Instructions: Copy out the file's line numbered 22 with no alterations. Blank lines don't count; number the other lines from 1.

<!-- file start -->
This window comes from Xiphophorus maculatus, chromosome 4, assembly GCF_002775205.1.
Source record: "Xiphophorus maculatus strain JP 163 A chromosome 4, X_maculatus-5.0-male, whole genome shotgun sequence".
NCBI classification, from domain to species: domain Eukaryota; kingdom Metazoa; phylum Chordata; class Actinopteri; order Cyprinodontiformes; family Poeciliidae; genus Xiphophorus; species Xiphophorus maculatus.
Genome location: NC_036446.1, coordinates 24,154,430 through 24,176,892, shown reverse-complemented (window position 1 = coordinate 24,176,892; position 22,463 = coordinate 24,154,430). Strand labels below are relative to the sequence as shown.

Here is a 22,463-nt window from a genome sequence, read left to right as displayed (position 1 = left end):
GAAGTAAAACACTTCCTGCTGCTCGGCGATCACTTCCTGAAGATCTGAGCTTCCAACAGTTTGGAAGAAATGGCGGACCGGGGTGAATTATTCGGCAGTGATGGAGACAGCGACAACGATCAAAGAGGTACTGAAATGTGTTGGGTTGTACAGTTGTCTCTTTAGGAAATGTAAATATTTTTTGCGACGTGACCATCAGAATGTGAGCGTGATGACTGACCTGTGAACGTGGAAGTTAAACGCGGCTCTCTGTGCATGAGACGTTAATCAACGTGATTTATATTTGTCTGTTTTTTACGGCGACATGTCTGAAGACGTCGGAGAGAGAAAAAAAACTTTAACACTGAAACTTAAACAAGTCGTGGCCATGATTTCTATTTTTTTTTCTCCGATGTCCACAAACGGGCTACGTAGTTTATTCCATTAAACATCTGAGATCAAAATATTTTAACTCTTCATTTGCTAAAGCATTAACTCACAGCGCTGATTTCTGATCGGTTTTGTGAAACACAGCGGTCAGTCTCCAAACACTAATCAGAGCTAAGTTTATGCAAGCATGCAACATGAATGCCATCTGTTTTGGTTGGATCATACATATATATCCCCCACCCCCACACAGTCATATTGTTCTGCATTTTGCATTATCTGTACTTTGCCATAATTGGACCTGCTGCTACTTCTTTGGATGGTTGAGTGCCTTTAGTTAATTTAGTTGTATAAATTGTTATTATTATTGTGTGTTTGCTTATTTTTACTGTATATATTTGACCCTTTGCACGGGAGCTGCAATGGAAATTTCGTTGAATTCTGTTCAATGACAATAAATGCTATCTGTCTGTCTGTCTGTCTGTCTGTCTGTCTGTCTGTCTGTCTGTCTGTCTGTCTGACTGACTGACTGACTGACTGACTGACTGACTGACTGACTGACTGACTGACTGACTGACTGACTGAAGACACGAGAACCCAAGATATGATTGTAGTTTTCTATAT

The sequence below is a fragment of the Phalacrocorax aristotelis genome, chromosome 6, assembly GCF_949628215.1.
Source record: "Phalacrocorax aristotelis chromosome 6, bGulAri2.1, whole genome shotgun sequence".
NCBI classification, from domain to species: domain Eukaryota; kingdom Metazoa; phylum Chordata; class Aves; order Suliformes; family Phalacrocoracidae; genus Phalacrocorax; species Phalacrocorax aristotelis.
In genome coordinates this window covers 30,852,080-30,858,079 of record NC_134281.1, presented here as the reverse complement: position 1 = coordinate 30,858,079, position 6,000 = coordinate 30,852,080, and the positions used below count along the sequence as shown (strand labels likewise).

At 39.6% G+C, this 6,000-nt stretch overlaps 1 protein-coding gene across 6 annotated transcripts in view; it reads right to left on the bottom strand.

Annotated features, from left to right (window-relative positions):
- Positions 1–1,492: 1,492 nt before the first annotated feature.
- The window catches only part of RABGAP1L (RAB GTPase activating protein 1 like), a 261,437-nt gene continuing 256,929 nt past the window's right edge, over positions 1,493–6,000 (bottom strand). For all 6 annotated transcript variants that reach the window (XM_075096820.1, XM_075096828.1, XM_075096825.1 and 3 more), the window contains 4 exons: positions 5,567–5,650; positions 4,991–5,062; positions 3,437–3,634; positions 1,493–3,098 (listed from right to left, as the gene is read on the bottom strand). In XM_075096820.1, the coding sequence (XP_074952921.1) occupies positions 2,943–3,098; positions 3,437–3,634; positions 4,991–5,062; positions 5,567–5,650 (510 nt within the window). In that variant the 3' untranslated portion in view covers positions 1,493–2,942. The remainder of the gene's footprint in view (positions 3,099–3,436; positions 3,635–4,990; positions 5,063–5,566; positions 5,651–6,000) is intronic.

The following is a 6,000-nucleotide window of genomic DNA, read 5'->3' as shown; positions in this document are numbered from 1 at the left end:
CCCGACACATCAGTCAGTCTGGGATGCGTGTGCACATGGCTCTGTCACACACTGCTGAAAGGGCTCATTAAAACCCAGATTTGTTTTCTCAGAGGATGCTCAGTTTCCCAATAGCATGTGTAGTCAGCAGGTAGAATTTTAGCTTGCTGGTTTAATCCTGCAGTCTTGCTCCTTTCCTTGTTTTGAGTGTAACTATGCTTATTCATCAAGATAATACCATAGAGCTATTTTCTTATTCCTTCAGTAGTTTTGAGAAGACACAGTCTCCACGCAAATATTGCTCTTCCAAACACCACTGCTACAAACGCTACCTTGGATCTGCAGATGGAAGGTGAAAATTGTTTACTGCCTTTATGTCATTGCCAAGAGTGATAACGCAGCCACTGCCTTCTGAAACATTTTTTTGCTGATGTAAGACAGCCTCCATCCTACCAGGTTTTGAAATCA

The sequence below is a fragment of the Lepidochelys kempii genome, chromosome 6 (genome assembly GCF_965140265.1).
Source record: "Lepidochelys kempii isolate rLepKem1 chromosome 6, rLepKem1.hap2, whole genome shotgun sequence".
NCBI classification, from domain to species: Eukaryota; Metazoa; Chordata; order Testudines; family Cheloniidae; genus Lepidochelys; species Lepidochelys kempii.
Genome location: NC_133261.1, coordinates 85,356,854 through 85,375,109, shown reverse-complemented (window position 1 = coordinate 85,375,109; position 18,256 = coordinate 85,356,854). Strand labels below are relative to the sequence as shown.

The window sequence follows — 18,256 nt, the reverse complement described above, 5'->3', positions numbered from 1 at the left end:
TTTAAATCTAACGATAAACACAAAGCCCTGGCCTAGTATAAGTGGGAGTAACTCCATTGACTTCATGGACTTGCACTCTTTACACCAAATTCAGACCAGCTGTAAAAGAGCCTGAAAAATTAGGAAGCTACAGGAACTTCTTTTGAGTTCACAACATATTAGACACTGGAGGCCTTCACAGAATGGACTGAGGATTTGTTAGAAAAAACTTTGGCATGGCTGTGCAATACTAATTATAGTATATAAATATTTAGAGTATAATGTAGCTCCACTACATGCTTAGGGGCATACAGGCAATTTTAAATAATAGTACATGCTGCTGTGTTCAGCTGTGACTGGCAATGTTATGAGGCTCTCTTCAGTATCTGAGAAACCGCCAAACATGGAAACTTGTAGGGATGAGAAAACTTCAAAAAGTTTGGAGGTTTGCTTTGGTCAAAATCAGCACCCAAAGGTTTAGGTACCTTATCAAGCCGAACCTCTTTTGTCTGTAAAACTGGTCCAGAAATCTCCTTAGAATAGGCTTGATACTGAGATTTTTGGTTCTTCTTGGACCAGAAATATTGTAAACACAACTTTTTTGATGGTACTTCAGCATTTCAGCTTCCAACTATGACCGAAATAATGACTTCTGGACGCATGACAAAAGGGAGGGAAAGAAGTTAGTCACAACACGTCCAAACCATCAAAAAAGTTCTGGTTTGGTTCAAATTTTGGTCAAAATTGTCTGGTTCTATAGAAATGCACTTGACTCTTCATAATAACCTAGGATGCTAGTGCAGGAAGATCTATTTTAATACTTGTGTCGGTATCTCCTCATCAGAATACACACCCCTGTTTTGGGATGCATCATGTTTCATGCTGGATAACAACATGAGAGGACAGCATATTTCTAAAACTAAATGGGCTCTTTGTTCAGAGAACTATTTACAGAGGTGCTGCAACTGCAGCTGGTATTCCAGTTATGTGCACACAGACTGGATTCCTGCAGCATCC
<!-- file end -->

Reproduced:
TTTAAATCTAACGATAAACACAAAGCCCTGGCCTAGTATAAGTGGGAGTAACTCCATTGACTTCATGGACTTGCACTCTTTACACCAAATTCAGACCAGCTGTAAAAGAGCCTGAAAAATTAGGAAGCTACAGGAACTTCTTTTGAGTTCACAACATATTAGACACTGGAGGCCTTCACAGAATGGACTGAGGATTTGTTAGAAAAAACTTTGGCATGGCTGTGCAATACTAATTATAGTATATAAATATTTAGAGTATAATGTAGCTCCACTACATGCTTAGGGGCATACAGGCAATTTTAAATAATAGTACATGCTGCTGTGTTCAGCTGTGACTGGCAATGTTATGAGGCTCTCTTCAGTATCTGAGAAACCGCCAAACATGGAAACTTGTAGGGATGAGAAAACTTCAAAAAGTTTGGAGGTTTGCTTTGGTCAAAATCAGCACCCAAAGGTTTAGGTACCTTATCAAGCCGAACCTCTTTTGTCTGTAAAACTGGTCCAGAAATCTCCTTAGAATAGGCTTGATACTGAGATTTTTGGTTCTTCTTGGACCAGAAATATTGTAAACACAACTTTTTTGATGGTACTTCAGCATTTCAGCTTCCAACTATGACCGAAATAATGACTTCTGGACGCATGACAAAAGGGAGGGAAAGAAGTTAGTCACAACACGTCCAAACCATCAAAAAAGTTCTGGTTTGGTTCAAATTTTGGTCAAAATTGTCTGGTTCTATAGAAATGCACTTGACTCTTCATAATAACCTAGGATGCTAGTGCAGGAAGATCTATTTTAATACTTGTGTCGGTATCTCCTCATCAGAATACACACCCCTGTTTTGGGATGCATCATGTTTCATGCTGGATAACAACATGAGAGGACAGCATATTTCTAAAACTAAATGGGCTCTTTGTTCAGAGAACTATTTACAGAGGTGCTGCAACTGCAGCTGGTATTCCAGTTATGTGCACACAGACTGGATTCCTGCAGCATCC